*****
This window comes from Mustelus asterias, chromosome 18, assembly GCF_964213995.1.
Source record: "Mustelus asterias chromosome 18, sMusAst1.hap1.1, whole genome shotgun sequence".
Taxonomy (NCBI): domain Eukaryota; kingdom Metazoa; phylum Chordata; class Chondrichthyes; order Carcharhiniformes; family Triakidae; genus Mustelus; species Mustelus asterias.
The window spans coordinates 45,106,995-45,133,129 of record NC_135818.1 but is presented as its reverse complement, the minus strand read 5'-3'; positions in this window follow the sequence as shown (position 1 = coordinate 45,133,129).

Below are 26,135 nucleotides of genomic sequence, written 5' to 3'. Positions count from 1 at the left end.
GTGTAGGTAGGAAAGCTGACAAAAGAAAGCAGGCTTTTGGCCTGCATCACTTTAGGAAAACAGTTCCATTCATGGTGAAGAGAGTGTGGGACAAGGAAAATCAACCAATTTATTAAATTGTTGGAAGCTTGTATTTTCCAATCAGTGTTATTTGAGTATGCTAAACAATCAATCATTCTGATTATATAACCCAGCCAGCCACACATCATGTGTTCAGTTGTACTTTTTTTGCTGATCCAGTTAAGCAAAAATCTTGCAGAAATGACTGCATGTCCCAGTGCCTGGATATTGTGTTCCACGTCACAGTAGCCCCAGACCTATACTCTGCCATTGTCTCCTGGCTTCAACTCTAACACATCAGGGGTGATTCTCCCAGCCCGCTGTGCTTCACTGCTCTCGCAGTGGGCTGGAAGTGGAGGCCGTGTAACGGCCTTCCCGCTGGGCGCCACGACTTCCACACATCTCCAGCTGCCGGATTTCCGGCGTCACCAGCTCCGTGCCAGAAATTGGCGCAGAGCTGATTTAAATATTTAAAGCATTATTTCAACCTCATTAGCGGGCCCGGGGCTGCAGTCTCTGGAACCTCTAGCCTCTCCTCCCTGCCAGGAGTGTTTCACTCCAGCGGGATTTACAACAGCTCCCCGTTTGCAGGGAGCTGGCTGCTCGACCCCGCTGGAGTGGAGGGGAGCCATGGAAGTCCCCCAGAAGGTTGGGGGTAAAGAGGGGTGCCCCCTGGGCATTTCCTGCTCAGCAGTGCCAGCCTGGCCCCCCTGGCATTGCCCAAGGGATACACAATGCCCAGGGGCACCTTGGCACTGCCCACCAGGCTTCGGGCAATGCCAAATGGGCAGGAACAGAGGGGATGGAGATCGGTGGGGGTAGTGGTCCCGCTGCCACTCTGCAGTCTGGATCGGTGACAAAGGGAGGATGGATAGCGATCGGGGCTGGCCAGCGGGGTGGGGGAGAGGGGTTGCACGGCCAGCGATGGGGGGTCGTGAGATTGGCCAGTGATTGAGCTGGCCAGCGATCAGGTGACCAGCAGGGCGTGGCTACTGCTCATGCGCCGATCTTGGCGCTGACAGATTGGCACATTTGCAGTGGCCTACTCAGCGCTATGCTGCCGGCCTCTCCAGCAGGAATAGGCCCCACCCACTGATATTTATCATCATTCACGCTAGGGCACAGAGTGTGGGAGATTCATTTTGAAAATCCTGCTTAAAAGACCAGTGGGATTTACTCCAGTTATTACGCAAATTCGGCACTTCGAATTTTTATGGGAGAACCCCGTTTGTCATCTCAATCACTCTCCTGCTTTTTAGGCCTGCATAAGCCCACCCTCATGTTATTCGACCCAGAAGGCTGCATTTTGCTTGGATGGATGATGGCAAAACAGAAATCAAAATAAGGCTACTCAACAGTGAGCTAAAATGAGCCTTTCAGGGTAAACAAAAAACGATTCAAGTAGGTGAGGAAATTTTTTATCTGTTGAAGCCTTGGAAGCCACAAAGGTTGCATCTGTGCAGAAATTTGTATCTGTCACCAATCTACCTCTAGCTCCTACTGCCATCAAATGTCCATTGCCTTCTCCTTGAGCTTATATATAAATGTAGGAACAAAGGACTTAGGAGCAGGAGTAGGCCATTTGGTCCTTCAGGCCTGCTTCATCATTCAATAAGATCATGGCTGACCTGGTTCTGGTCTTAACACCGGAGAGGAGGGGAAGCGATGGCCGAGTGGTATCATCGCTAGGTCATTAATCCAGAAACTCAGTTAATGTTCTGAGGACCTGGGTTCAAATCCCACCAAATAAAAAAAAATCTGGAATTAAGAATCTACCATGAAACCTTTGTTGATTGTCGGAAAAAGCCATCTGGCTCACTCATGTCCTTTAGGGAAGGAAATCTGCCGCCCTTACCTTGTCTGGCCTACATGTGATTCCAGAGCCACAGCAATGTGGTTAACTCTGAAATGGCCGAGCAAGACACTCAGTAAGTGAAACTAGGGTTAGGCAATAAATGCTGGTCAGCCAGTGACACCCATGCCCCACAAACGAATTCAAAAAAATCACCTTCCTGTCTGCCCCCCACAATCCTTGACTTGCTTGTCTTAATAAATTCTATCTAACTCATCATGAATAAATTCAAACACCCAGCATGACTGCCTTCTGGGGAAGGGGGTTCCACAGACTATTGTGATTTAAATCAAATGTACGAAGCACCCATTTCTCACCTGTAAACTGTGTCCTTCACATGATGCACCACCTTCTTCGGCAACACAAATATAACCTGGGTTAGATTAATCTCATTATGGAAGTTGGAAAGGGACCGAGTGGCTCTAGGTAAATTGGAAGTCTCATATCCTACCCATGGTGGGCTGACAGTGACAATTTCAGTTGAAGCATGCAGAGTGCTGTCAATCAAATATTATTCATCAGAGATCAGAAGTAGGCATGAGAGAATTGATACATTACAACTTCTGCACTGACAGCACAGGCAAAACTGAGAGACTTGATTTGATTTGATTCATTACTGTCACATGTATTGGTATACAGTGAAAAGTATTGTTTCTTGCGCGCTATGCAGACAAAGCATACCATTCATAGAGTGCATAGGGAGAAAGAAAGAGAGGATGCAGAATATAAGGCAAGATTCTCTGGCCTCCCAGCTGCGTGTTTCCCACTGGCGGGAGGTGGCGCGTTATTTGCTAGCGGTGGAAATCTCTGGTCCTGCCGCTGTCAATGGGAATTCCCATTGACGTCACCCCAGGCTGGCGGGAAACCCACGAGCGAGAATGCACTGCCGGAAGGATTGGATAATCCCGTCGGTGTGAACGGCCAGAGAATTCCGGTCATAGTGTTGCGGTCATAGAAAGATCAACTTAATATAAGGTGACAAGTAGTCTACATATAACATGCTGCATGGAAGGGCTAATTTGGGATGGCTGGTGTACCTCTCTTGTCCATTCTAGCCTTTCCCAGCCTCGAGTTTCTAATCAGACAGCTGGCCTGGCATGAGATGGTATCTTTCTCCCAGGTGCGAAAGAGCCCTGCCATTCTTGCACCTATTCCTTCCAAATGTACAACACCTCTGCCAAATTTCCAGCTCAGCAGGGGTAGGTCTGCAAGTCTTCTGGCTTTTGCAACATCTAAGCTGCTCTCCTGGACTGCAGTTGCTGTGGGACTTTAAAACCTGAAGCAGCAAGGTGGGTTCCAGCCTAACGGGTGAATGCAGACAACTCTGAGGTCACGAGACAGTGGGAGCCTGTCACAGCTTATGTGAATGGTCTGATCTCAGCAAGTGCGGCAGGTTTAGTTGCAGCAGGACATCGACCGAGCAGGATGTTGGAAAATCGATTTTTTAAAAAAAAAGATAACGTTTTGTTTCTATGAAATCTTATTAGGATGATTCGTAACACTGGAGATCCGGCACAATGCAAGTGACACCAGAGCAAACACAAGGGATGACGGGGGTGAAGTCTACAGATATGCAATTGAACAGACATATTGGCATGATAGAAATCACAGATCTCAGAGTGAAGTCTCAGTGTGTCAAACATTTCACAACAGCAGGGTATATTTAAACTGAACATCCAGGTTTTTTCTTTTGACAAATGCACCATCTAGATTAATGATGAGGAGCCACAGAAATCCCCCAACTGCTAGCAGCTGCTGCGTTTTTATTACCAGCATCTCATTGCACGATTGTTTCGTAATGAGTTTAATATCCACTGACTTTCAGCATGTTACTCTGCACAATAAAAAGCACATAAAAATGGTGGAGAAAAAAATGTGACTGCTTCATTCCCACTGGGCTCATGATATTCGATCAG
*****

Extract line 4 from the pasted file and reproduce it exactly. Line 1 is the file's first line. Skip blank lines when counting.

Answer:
The window spans coordinates 45,106,995-45,133,129 of record NC_135818.1 but is presented as its reverse complement, the minus strand read 5'-3'; positions in this window follow the sequence as shown (position 1 = coordinate 45,133,129).